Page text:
Countertop Doll Dicing: On “BARBIE BLENDED: A Pop Rockin’ Musical” With Writer Haygen Walker
“Writing a musical is like having a baby,” said Haygen Walker, writer and co-lyricist of the 2012 Philly Fringe show BARBIE BLENDED: A Pop Rockin’ Musical. I stared at him, trying hard to muster a look of feminine sage: “What do you mean?” I asked. He answered rapidly, his mouth a tripping cog in a mind that seems to churn and churn. “Its long, its painful,” he said. “And, you’re medicated.”
“Our medicine has been diet soda and junk food. You just hope and pray that it’s cute when it comes out. I’ve worked too hard for it to be an ugly, little baby.”
And judging by our conversation, it certainly sounds cute; Walker’s four-actor play centers on Sophie, a 12-year-old in the prime of her awkward stage (think braces, acne, and sprouting extremities). Raised on the adulterated plains of Twitter, pornography, and reality television, she falls in love with Frankie, a boy whose only marker is that his oafishness surpasses Sophie’s.
Blundering affections. Morphing bodies. Love kindled from the brew of sweat and boogers.
How’s that for a teaser? More after the jump.
Walker, a native of Virginia and a rising senior at The University of the Arts, pulses with the anticipation of a playwright with child: his whole body gushed—miraculously, the straw fedora he wore maintained a steadfast hold on the back of his head—and he led me through BARBIE BLENDED‘s five-year-and-counting gestation. “It started freshman year at UArts,” he said. “I just knew there was a blender and there was a Barbie, and that’s what I knew.”
He had to throw Barbie and kitchenware aside though (in addition to a full course-load, Walker has one internship and works two jobs), until the summer following his sophomore year when he attended the Theatermakers Summer Intensive at the Eugene O’Neill Theater Center in Waterford, CT.
“We had to write six plays in six weeks,” he said, “so literally you’re just sobbing, and writing, and wanting to kill each other.” Yogic breathing ensued before Walker browsed the forsaken tundra of Microsoft Word and his incomplete theater projects: “I opened a half-written document. It was called BARBIE SMOOTHIE.”
He traced a tangible folder on the cafe table, as we spoke against a bay window in Good Karma Cafe on Pine Street. It’s a study cafe, and Walker is a frequent customer. In my recording of our interview, Walker’s recount of BARBIE BLENDED‘s early years coincides with the roar of the cafe’s blender, and the two combine—Walker’s subtle Virginian drawl, and the hoarse cry of a smoothie’s creation—into one incomprehensible gurgle, a blending of artist and artist haunt.
The clamor dies quickly. “I knew it was my last play at the O’Neill and I wouldn’t have to pay for rights to any music,”
Walker said. “I wanted to make it a Pop Rockin’ Playlist.” With no time to create his own music, he decided that he would use pop songs of the day, and that the characters would dance to them. He was happy with the piece, but put it aside when he returned to UArts in the fall. He found his fellow students to be really unhappy. “It was a miserable semester.” In the spring he returned to the O’Neill Theater to take part in the Advanced Playwriting Semester, and returned also to BARBIE BLENDED. On second glance, he made some big changes: “I was like, No. So I took the pop songs out and put my own pop songs in.”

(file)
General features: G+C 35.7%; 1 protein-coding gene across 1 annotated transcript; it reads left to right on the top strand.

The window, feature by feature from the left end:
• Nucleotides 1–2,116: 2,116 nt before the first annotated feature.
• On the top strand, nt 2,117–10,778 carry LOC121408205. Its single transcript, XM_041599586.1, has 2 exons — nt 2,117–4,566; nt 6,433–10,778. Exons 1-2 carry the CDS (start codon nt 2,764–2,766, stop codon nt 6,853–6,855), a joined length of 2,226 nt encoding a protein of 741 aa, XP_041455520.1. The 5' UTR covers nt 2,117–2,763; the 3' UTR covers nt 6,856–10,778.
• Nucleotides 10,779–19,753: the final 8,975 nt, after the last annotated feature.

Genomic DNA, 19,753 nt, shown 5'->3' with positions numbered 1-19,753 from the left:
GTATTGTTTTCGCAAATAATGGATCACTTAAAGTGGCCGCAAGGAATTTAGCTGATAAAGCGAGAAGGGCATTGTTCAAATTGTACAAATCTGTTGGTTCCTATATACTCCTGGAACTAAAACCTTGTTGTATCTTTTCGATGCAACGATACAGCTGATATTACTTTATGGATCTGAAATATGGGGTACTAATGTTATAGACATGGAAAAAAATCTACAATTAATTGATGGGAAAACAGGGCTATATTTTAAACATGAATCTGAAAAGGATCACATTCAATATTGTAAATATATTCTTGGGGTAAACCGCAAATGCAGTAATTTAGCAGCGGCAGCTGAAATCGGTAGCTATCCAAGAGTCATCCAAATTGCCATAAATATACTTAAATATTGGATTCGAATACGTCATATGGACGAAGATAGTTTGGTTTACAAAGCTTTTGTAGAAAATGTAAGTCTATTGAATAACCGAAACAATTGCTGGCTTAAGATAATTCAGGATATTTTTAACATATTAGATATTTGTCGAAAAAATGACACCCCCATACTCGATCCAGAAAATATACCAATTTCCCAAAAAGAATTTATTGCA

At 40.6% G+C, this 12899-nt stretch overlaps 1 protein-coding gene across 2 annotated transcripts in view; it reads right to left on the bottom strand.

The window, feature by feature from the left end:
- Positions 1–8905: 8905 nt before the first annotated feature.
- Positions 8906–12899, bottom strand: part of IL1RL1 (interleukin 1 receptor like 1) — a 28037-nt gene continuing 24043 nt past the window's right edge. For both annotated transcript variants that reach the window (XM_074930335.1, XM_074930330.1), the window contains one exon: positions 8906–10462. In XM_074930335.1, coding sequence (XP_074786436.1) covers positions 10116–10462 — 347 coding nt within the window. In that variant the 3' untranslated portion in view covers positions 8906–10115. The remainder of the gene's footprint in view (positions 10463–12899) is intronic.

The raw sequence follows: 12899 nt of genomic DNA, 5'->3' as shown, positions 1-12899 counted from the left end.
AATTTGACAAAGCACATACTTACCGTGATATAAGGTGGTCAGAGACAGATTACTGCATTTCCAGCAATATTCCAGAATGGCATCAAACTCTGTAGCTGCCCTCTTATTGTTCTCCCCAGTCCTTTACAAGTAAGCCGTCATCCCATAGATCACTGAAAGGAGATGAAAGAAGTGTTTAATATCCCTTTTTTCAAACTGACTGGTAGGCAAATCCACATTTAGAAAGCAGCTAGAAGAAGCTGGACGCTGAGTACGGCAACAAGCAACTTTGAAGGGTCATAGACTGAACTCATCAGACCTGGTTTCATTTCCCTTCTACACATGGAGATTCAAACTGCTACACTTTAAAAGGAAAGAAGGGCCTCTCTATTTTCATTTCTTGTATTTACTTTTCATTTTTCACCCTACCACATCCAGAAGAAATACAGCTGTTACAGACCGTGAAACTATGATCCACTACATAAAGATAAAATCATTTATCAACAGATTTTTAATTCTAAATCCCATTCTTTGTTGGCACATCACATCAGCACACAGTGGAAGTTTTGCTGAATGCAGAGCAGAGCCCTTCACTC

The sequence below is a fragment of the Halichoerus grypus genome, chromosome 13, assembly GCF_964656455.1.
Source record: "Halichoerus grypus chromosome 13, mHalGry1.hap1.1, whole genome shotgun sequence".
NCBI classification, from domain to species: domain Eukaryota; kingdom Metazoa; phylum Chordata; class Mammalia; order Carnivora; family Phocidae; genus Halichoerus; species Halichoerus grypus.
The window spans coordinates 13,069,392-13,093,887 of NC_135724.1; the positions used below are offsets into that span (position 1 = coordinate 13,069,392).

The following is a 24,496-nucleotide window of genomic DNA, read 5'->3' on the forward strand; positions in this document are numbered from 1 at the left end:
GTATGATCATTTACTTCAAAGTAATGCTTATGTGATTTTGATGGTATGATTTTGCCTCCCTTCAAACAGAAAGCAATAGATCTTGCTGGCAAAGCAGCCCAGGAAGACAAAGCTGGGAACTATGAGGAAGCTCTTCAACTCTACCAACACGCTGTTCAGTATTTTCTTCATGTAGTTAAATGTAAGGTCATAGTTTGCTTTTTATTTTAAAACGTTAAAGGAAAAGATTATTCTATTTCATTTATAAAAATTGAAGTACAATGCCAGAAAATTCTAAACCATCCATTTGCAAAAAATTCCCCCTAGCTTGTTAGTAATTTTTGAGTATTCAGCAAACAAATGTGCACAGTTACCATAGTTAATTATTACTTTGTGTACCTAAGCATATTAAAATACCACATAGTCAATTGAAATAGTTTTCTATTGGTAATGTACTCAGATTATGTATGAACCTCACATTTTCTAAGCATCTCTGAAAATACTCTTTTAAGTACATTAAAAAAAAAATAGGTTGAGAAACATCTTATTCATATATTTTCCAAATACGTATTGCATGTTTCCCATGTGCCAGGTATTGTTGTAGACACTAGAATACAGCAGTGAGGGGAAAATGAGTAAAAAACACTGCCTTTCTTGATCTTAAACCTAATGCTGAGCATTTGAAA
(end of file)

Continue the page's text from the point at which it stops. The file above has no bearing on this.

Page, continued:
Walker has no formal musical training. “I’m tone-deaf,” he said. “I know nothing about music. I don’t know what a key is,” so the act of putting his “own pop songs in” is really a cross-region collaboration, made possible by Skype and Facebook. He met two songstresses, Tyler Henry and Beth Hyland, while at the O’Neill Theater, and they have remained friends and colleagues, coming on as BARBIE BLENDED producers and songwriters.
Recipient of a virtual press pass, Walker welcomed me into the BARBIE BLENDED Facebook page this weekend. He is the unofficial song curator, writing prodding posts for Henry and Hyland: “We need something boy-band-y. Probably for Frankie. Boy bands are making a come-back,” he wrote, linking One Direction’s “What Makes You Beautiful” below. In response, Henry and Hyland post home footage: Hyland is often seen sitting cross-legged, a keyboard balanced in her lap, while Henry sits at an upright piano in an ill-lit living area. Despite the rawness, the pieces are well-crafted, gorgeous, and funny: ridiculous lyrics of pre-teen angst drawn to melodies that evoke pop-rocker Katy Perry and the more mild singer-songwriter Ingrid Michaelson.
Committed is one word to describe these young theater makers—that, and charitable. The show is teaming up with Toys for Tots Foundation for their ten performances, and free admission will be granted to anyone who brings an unopened toy. In a world where playtime means iPhone apps and Farmville, Walker thinks of tangible playthings as integral to a healthy upbringing. Well, in most cases.
“I didn’t even really play with toys,” he said. “I was a total weirdo. I was into writing horrible slasher movies. When I was eight-years-old, I was watching Scream on repeat, knowing every word to Scream, and writing slasher movies, and making my neighborhood friends come over and perform said slasher movies. And then they just stopped coming over. I don’t know why.”
BARBIE BLENDED: A Pop Rockin’ Musical runs September 1, 2, 8 and 9, at 2:00 pm and 8:00 pm, and August 31 and September 6 and 7, at 8:00 pm at the Gershman Y Blackbox Theater. 401 S. Broad Street, Avenue of the Arts. $15.
Photos courtesy Haygen Walker.